Designing with New Chinese Emeralds
I had never heard of emeralds in China and yet here was the Chinese mine owner asking me to design and produce a jewelry collection with Chinese emeralds. This is the tale of how I became the first jewelry designer to work with China’s first emeralds.
These Chinese emeralds were discovered around three years ago in a mine in Yunnan Province, south west China. Since I know that Afghanistan and Pakistan have produced some beautiful emeralds, this Yunnan mine is potentially in a good area. Each mine’s geological heritage is critical to the quality and size of the gemstones.
One of my customers had introduced me to the mine owner, by the name of ??? or Shi Yongming. At our first meeting in my shop, he unveiled the Middle Kingdom’s first emeralds. Working with rough stones is what I love, and so when he gave me free rein to design a collection, I couldn’t refuse!
I took the emeralds home and started to get to know them. It’s hard to explain how I find inspiration for my designs, but I knew I wanted to do something very modern, but with a nod to the stones’ Chinese origins. I had other design work, so it took me about a month to draw and paint the designs for an 18-piece collection.
When I sent Shi Yongming my designs, he and his team loved them all; he did not reject any! The next stop was my workshop in Beijing. It took my artisans two and half months to finish the collection. I returned to the workshop many, many times, overseeing production and quality every step of the way.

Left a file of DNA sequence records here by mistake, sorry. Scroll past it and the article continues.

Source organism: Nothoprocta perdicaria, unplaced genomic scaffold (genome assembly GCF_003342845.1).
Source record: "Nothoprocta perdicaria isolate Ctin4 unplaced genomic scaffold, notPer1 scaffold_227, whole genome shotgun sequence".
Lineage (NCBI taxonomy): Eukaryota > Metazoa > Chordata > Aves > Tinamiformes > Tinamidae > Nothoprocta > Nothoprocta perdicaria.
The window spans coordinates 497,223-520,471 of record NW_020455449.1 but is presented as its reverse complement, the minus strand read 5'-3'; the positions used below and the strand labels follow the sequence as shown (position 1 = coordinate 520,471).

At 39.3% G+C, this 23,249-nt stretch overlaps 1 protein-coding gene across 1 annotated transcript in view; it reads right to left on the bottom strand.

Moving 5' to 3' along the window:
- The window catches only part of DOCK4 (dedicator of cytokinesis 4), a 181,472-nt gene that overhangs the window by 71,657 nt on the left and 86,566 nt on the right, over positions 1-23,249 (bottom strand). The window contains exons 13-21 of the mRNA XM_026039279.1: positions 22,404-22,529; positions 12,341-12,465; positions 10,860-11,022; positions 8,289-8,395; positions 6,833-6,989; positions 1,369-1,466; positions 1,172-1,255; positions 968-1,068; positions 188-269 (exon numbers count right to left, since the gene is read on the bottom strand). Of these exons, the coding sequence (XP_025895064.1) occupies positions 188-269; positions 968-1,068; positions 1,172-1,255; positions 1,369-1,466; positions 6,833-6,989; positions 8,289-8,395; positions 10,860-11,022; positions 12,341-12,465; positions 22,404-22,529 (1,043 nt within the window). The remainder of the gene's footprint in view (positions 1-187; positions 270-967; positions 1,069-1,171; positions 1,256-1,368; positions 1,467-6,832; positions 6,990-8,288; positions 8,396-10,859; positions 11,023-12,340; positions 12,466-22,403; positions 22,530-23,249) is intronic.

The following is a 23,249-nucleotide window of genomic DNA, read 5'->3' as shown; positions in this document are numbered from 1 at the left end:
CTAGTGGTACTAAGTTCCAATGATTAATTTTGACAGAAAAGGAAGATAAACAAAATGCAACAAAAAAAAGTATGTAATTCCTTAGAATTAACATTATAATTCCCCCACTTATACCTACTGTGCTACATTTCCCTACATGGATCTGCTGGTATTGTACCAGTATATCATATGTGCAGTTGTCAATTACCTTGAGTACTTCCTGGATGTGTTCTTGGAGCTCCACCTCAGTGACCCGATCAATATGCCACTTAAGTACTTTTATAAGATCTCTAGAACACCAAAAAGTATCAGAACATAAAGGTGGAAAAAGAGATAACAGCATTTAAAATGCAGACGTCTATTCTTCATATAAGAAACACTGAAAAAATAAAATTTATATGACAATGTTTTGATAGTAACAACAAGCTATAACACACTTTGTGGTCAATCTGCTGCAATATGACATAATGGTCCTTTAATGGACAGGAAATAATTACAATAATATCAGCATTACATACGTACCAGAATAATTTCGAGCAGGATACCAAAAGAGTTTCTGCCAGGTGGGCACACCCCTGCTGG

I’m very proud of this collection. When it came time to hand them over, I didn’t want to give them up! It will be sold under my Paloma Sanchez brand, but it won’t be sold at my shop. One of my clients came into the shop as I was preparing the collection for the mine owner. She wanted to buy a piece as soon as she saw them and I had to tell her this collection wasn’t mine to sell.
As an experienced gem hunter, I have one regret. I have not been able to visit the mine in Yunnan Province, as women are not allowed to visit mines in China. Local custom decrees that it’s unlucky to take a woman to a mine – a custom that is prevalent in a few other countries. With this said, if I had been to the mine, these are exactly the pieces I would have chosen to make the first Chinese emerald collection!”